In Pennsylvania, voters decide, not politicians

Even as some politicians continue to sow doubt about elections, communities fight back.

Election Day is Tuesday, Nov. 8.

Election Day is Tuesday, Nov. 8. Vepar5/Getty Images

All of us in Pennsylvania value our freedoms – to vote, to elect who governs in our name, to have an equal say in the decisions that impact our lives. No matter what we look like or where we come from, we believe that America should be a place where everyone counts and where every vote is counted. 

In 2020, Pennsylvania voters – from Philadelphia to Pittsburgh and in the suburbs, small towns, and rural counties in between – came together and made our voices heard. But some politicians – both in our state and outside of it – tried to silence our voices and deny our rights. They tried to throw out valid Pennsylvanians’ votes. They tried to manipulate the election, change the rules for political gain, bully and cheat their way through an election they lost. 

But here’s what else happened in 2020: From all across the commonwealth, voters turned out in record numbers to demand our local and state officials count every vote, to deliver a future where we count on each other and where everyone counts, no exceptions. We fought back because we knew that whatever our color, background or ZIP code, in America, our leaders do not pick which voters to hear and which to silence.  

Unfortunately, since 2020, those politicians who want personal control over election results never let up on their efforts to manipulate our free and fair elections for their political gain. Over the last two years, we’ve seen certain politicians fight to dismantle our freedom to cast a ballot, whether it is by mail or on Election Day, by yanking drop boxes and closing and moving polling sites. They’ve used the courts, the legislature, the power and money of their donors to try and invalidate the votes of our neighbors and undermine voters’ access to their ballots to ensure their own power, not our best interests. They hope that by sowing doubt, amplifying cynicism, and dividing us based on what we look like or where we come from, they can stop us from coming together as voters.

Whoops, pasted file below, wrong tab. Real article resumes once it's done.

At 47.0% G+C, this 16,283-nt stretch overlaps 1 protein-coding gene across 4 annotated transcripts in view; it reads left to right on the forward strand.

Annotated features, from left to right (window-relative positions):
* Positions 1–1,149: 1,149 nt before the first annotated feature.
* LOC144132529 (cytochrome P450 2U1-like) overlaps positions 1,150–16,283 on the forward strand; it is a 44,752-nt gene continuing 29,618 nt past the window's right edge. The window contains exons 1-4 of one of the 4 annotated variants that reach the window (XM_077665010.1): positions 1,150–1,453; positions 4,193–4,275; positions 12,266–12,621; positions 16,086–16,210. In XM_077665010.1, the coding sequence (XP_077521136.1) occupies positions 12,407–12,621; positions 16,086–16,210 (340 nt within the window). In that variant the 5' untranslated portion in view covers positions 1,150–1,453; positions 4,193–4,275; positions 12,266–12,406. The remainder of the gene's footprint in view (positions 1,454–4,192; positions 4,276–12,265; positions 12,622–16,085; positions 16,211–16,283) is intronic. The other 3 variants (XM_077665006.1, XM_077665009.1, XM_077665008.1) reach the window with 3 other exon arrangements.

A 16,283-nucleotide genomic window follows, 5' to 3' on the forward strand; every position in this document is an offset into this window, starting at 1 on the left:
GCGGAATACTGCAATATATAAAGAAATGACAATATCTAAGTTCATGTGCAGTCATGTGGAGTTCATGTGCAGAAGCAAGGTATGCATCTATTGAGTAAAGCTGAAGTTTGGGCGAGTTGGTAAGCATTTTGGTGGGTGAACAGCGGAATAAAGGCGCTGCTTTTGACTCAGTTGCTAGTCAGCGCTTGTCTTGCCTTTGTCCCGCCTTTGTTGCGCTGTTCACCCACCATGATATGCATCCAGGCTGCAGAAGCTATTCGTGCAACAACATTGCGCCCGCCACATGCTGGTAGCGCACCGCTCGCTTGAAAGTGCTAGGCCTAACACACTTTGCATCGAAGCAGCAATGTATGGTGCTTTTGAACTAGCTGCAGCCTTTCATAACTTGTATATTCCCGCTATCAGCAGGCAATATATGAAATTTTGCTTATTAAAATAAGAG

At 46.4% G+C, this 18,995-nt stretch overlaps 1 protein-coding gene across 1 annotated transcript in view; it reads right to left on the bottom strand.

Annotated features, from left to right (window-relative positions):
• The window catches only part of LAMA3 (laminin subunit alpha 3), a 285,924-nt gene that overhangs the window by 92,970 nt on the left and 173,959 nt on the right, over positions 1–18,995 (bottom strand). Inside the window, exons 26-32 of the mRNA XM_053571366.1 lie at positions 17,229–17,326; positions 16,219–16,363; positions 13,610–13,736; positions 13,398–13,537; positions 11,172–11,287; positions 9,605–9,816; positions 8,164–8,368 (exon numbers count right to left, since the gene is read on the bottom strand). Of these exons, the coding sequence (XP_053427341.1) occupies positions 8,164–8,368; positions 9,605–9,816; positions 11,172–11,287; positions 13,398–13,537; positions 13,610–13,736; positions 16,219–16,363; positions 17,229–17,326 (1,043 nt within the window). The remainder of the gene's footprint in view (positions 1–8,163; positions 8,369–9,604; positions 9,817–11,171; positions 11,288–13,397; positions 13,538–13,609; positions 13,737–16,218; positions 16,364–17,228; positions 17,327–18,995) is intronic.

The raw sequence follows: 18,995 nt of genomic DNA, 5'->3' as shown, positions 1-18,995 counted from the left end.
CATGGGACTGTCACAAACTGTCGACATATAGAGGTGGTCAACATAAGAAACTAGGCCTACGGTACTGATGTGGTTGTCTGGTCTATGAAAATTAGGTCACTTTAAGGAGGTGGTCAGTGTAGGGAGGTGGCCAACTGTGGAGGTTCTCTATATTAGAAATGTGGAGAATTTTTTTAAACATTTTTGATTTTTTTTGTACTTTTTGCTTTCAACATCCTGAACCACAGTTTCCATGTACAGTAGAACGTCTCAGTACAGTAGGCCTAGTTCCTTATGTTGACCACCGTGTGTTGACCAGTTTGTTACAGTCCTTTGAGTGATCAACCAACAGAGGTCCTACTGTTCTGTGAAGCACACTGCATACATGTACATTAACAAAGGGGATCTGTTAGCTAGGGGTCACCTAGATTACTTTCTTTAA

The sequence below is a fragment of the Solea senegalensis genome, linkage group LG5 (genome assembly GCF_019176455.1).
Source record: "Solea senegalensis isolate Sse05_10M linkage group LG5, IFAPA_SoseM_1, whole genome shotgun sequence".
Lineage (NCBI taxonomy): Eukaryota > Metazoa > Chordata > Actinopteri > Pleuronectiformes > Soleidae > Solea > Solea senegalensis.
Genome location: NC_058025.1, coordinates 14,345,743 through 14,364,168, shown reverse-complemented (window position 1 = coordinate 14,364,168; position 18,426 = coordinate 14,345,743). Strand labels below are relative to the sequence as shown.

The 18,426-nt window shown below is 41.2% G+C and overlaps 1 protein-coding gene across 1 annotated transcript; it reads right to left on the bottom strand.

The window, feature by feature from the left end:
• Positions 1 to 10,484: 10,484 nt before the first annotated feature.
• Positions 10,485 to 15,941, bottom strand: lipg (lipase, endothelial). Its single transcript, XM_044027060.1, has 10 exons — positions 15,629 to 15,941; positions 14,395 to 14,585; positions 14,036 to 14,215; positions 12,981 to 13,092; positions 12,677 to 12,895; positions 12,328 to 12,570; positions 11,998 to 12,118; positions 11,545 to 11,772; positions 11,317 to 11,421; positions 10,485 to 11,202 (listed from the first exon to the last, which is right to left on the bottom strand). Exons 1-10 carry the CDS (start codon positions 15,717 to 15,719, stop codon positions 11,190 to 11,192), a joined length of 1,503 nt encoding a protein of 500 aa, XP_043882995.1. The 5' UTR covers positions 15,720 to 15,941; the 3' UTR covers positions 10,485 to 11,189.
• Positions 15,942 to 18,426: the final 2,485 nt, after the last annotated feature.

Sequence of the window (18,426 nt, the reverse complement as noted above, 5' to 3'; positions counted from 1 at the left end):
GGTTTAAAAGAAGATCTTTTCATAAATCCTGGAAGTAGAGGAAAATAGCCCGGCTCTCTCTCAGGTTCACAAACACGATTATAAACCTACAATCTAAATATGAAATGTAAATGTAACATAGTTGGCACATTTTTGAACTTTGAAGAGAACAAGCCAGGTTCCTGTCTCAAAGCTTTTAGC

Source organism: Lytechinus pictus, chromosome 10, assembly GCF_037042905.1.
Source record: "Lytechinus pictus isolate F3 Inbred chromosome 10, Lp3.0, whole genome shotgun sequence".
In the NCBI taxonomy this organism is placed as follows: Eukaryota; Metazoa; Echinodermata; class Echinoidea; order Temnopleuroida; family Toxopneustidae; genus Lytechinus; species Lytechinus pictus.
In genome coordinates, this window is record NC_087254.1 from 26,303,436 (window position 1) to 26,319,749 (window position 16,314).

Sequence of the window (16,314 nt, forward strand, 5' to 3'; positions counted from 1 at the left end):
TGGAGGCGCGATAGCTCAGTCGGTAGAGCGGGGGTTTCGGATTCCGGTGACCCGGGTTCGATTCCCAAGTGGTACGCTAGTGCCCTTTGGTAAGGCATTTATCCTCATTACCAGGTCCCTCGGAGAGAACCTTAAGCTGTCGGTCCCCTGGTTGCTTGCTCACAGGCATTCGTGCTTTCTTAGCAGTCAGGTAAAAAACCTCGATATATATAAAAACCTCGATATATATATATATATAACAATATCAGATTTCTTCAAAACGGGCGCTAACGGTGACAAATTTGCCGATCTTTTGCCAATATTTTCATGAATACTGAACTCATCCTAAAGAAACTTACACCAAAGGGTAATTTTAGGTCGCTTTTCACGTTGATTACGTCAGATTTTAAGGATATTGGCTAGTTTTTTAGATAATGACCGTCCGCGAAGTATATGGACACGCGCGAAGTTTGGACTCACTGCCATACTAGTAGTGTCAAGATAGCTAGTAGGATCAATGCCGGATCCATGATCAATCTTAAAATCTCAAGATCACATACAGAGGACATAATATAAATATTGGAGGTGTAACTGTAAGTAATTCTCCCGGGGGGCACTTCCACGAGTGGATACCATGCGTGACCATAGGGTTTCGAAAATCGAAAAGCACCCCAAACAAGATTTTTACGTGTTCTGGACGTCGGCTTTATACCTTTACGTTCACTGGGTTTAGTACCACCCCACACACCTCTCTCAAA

But here’s the good news: We haven’t let up either. Those of us who came together in 2020 to ensure a free and fair election have been working together ever since, uniting across our differences to ensure our elections as models of freedom, fairness, and choice. We have one message for those who try to undermine our elections and silence our voices in 2022: We see you. We have not stopped fighting, and we will stand with Pennsylvania voters this November.

In Pennsylvania, the voters, not the politicians, decide. Voters will choose leaders based on their own values and ideals, not the other way around. Some political candidates might challenge election results; that’s their right. But our system requires proof and following the law. You can't just say you won, without proof, and then expect our system to crumble to your whims. 

Our election will proceed as planned and Pennsylvania voters should feel confident their votes will be counted. Millions of Pennsylvanians will make their voices heard in this election: They will cast ballots by mail, they will be early voters, they will work at the polls, and they will raise their voices to swear in a new government elected by and for us. We will protect our freedoms, decide our own futures, and ensure the will of the people prevails in our elections. We will ensure that every vote counts and that we voters decide our elections – not the other way around.

Salewa Ogunmefun is the executive director of Pennsylvania Voice, a bipartisan coalition with more than 50 partner organizations working to break down barriers to civic participation, restore confidence in government, and bring historically marginalized populations – and their issues – to the center of public discourse.